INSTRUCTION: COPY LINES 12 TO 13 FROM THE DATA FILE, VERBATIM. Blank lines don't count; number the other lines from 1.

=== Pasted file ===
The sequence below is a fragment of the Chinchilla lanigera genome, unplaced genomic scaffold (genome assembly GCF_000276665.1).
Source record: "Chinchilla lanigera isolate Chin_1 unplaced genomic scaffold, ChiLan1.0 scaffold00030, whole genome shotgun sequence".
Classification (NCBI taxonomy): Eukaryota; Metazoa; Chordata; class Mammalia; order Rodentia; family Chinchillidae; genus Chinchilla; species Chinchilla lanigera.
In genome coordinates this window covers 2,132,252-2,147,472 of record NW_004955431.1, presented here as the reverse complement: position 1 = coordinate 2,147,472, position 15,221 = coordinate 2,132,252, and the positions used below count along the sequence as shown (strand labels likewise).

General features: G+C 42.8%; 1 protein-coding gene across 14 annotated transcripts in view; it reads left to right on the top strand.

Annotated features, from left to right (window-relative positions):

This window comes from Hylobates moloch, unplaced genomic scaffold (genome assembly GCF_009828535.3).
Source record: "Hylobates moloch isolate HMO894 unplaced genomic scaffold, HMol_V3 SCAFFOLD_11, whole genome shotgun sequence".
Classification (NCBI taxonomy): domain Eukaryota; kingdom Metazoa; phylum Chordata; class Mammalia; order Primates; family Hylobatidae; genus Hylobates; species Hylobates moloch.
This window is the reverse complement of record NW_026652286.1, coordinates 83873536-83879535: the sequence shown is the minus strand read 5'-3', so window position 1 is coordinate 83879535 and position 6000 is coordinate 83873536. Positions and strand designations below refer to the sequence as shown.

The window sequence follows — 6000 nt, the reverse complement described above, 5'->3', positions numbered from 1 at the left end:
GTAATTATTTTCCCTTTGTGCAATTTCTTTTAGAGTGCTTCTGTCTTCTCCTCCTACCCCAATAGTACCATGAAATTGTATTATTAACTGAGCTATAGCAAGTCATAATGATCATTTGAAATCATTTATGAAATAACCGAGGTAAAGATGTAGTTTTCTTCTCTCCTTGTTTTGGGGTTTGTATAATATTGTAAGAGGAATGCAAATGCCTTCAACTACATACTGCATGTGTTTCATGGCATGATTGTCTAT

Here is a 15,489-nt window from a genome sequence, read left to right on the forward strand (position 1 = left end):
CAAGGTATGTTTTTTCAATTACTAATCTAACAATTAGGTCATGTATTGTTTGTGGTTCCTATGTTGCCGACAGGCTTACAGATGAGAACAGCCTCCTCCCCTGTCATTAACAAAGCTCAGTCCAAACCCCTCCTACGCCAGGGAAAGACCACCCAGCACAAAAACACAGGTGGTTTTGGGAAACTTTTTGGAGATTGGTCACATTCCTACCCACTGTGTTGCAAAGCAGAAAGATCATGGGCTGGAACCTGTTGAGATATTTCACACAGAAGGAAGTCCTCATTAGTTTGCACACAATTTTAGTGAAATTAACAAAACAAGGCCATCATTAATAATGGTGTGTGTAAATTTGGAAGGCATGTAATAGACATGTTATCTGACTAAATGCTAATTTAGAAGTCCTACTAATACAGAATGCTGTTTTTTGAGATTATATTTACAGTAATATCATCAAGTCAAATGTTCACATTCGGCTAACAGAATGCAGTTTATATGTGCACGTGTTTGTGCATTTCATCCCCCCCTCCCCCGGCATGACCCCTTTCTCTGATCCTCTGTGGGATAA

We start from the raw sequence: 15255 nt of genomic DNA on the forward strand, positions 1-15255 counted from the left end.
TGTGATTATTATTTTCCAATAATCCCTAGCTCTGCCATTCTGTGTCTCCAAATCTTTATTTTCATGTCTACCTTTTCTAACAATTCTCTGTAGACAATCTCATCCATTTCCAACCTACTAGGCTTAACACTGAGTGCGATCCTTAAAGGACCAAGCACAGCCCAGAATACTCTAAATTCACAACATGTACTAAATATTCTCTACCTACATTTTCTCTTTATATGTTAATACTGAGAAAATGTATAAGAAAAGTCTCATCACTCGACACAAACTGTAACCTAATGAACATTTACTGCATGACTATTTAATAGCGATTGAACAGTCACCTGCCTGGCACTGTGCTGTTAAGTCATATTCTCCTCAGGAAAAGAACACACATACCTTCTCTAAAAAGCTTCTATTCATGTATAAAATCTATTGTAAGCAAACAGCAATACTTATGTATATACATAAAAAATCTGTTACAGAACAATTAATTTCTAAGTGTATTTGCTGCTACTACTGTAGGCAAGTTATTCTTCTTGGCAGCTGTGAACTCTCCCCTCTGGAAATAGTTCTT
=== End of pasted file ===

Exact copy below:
GTAATTATTTTCCCTTTGTGCAATTTCTTTTAGAGTGCTTCTGTCTTCTCCTCCTACCCCAATAGTACCATGAAATTGTATTATTAACTGAGCTATAGCAAGTCATAATGATCATTTGAAATCATTTATGAAATAACCGAGGTAAAGATGTAGTTTTCTTCTCTCCTTGTTTTGGGGTTTGTATAATATTGTAAGAGGAATGCAAATGCCTTCAACTACATACTGCATGTGTTTCATGGCATGATTGTCTAT

Here is a 15,489-nt window from a genome sequence, read left to right on the forward strand (position 1 = left end):